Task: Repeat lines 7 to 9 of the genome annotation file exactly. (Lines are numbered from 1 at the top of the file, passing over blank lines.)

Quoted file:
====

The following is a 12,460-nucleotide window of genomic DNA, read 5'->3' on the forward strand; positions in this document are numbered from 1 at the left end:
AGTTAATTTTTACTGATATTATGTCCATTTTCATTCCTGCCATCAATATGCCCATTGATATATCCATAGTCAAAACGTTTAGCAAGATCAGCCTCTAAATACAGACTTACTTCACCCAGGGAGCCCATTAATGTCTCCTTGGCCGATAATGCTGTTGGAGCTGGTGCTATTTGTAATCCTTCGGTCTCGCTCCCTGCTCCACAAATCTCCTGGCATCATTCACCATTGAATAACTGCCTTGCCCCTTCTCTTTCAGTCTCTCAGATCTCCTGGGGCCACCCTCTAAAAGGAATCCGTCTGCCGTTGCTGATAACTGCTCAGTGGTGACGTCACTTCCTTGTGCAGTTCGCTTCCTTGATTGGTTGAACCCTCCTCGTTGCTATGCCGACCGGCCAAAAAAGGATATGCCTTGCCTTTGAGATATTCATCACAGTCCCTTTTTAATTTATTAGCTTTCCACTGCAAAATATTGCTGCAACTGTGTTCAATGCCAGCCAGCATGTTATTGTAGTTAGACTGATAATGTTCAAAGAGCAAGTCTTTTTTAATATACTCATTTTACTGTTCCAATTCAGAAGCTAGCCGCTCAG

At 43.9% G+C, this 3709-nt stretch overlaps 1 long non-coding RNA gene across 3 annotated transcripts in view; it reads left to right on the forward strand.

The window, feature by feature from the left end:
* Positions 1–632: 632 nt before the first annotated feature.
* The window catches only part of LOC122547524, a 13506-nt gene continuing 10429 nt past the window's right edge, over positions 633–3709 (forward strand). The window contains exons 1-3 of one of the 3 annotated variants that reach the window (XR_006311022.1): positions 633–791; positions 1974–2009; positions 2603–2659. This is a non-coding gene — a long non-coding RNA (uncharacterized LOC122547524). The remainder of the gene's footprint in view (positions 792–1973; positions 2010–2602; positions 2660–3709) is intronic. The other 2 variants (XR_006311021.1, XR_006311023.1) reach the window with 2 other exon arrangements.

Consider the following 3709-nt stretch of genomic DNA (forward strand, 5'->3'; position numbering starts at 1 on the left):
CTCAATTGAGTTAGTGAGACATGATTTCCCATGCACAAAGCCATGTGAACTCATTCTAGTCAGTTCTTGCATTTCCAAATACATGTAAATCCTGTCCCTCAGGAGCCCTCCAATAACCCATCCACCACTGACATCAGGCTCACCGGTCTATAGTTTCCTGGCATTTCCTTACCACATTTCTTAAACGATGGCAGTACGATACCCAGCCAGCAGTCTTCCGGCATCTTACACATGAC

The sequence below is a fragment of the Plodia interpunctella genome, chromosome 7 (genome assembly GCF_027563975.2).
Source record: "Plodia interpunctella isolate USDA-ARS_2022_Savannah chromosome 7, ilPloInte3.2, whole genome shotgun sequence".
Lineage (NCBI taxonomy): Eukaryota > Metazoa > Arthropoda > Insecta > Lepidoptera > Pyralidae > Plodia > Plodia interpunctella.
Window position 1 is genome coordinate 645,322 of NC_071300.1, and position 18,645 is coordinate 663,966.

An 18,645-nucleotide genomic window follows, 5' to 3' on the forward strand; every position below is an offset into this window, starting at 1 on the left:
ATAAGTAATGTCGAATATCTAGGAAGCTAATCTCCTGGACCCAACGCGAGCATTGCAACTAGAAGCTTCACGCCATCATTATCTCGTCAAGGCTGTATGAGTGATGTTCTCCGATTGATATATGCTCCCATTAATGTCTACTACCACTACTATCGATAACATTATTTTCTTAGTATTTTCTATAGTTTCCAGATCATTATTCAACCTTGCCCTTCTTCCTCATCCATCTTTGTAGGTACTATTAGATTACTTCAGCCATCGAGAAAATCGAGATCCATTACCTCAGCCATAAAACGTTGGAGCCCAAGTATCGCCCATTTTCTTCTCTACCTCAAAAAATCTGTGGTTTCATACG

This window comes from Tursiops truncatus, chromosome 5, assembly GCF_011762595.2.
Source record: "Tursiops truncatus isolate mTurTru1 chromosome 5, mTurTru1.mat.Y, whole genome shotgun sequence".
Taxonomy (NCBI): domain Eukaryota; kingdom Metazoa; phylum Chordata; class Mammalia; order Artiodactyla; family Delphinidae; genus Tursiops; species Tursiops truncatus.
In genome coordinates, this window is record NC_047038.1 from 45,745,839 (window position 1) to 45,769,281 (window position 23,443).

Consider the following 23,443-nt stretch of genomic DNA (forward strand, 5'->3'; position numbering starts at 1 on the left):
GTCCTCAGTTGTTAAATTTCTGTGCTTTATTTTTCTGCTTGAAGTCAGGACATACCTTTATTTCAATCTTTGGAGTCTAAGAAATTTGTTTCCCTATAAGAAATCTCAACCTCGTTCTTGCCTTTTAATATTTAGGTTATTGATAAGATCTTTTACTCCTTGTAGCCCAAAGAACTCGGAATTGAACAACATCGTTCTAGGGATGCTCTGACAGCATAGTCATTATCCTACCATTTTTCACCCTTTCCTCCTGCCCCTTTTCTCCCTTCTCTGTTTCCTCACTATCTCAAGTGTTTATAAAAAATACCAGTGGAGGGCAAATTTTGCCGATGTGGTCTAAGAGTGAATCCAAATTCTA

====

Consider the following 3709-nt stretch of genomic DNA (forward strand, 5'->3'; position numbering starts at 1 on the left):
CTCAATTGAGTTAGTGAGACATGATTTCCCATGCACAAAGCCATGTGAACTCATTCTAGTCAGTTCTTGCATTTCCAAATACATGTAAATCCTGTCCCTCAGGAGCCCTCCAATAACCCATCCACCACTGACATCAGGCTCACCGGTCTATAGTTTCCTGGCATTTCCTTACCACATTTCTTAAACGATGGCAGTACGATACCCAGCCAGCAGTCTTCCGGCATCTTACACATGAC

The sequence below is a fragment of the Plodia interpunctella genome, chromosome 7 (genome assembly GCF_027563975.2).